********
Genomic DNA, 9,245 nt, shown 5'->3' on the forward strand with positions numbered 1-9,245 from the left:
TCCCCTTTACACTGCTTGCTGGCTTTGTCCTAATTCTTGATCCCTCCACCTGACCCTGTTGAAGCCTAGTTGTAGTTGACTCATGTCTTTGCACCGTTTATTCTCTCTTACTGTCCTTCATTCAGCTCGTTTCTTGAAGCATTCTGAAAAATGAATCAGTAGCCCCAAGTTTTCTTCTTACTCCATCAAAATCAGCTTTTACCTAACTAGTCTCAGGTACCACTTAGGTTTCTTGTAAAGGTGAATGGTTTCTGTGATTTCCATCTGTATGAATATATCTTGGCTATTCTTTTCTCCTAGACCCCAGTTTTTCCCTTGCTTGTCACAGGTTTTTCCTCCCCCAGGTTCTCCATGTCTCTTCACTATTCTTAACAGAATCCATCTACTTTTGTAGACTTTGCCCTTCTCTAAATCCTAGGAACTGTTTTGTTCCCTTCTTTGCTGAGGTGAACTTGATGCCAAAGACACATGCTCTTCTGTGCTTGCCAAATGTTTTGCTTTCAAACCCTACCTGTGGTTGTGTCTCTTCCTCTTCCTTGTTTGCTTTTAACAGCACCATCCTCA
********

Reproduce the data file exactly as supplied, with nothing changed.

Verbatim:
Genomic DNA, 9,245 nt, shown 5'->3' on the forward strand with positions numbered 1-9,245 from the left:
TCCCCTTTACACTGCTTGCTGGCTTTGTCCTAATTCTTGATCCCTCCACCTGACCCTGTTGAAGCCTAGTTGTAGTTGACTCATGTCTTTGCACCGTTTATTCTCTCTTACTGTCCTTCATTCAGCTCGTTTCTTGAAGCATTCTGAAAAATGAATCAGTAGCCCCAAGTTTTCTTCTTACTCCATCAAAATCAGCTTTTACCTAACTAGTCTCAGGTACCACTTAGGTTTCTTGTAAAGGTGAATGGTTTCTGTGATTTCCATCTGTATGAATATATCTTGGCTATTCTTTTCTCCTAGACCCCAGTTTTTCCCTTGCTTGTCACAGGTTTTTCCTCCCCCAGGTTCTCCATGTCTCTTCACTATTCTTAACAGAATCCATCTACTTTTGTAGACTTTGCCCTTCTCTAAATCCTAGGAACTGTTTTGTTCCCTTCTTTGCTGAGGTGAACTTGATGCCAAAGACACATGCTCTTCTGTGCTTGCCAAATGTTTTGCTTTCAAACCCTACCTGTGGTTGTGTCTCTTCCTCTTCCTTGTTTGCTTTTAACAGCACCATCCTCA